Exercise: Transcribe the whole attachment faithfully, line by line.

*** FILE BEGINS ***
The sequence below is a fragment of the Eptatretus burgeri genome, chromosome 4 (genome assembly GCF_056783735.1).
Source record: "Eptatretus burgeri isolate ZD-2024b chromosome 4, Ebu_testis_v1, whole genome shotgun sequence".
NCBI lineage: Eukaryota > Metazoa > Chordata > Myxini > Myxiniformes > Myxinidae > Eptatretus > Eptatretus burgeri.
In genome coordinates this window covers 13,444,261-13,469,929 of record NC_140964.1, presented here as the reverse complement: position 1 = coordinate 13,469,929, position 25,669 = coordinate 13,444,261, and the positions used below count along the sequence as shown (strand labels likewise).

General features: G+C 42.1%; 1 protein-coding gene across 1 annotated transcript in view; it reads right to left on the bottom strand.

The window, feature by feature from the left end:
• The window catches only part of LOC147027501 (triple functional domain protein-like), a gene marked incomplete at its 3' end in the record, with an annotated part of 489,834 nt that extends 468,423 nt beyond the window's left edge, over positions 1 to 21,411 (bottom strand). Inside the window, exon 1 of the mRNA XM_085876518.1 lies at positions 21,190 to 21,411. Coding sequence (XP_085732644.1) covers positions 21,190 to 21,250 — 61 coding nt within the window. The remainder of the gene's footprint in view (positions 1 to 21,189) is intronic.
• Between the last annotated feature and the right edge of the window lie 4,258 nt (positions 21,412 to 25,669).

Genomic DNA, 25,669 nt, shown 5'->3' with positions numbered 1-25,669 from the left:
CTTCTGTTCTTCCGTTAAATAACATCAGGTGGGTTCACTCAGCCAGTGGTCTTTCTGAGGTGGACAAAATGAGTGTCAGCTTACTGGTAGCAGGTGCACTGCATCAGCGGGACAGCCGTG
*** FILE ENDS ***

The sequence below is a fragment of the Eptatretus burgeri genome, chromosome 4 (genome assembly GCF_056783735.1).
Source record: "Eptatretus burgeri isolate ZD-2024b chromosome 4, Ebu_testis_v1, whole genome shotgun sequence".
NCBI lineage: Eukaryota > Metazoa > Chordata > Myxini > Myxiniformes > Myxinidae > Eptatretus > Eptatretus burgeri.
In genome coordinates this window covers 13,444,261-13,469,929 of record NC_140964.1, presented here as the reverse complement: position 1 = coordinate 13,469,929, position 25,669 = coordinate 13,444,261, and the positions used below count along the sequence as shown (strand labels likewise).

General features: G+C 42.1%; 1 protein-coding gene across 1 annotated transcript in view; it reads right to left on the bottom strand.

The window, feature by feature from the left end:
• The window catches only part of LOC147027501 (triple functional domain protein-like), a gene marked incomplete at its 3' end in the record, with an annotated part of 489,834 nt that extends 468,423 nt beyond the window's left edge, over positions 1 to 21,411 (bottom strand). Inside the window, exon 1 of the mRNA XM_085876518.1 lies at positions 21,190 to 21,411. Coding sequence (XP_085732644.1) covers positions 21,190 to 21,250 — 61 coding nt within the window. The remainder of the gene's footprint in view (positions 1 to 21,189) is intronic.
• Between the last annotated feature and the right edge of the window lie 4,258 nt (positions 21,412 to 25,669).

Genomic DNA, 25,669 nt, shown 5'->3' with positions numbered 1-25,669 from the left:
CTTCTGTTCTTCCGTTAAATAACATCAGGTGGGTTCACTCAGCCAGTGGTCTTTCTGAGGTGGACAAAATGAGTGTCAGCTTACTGGTAGCAGGTGCACTGCATCAGCGGGACAGCCGTG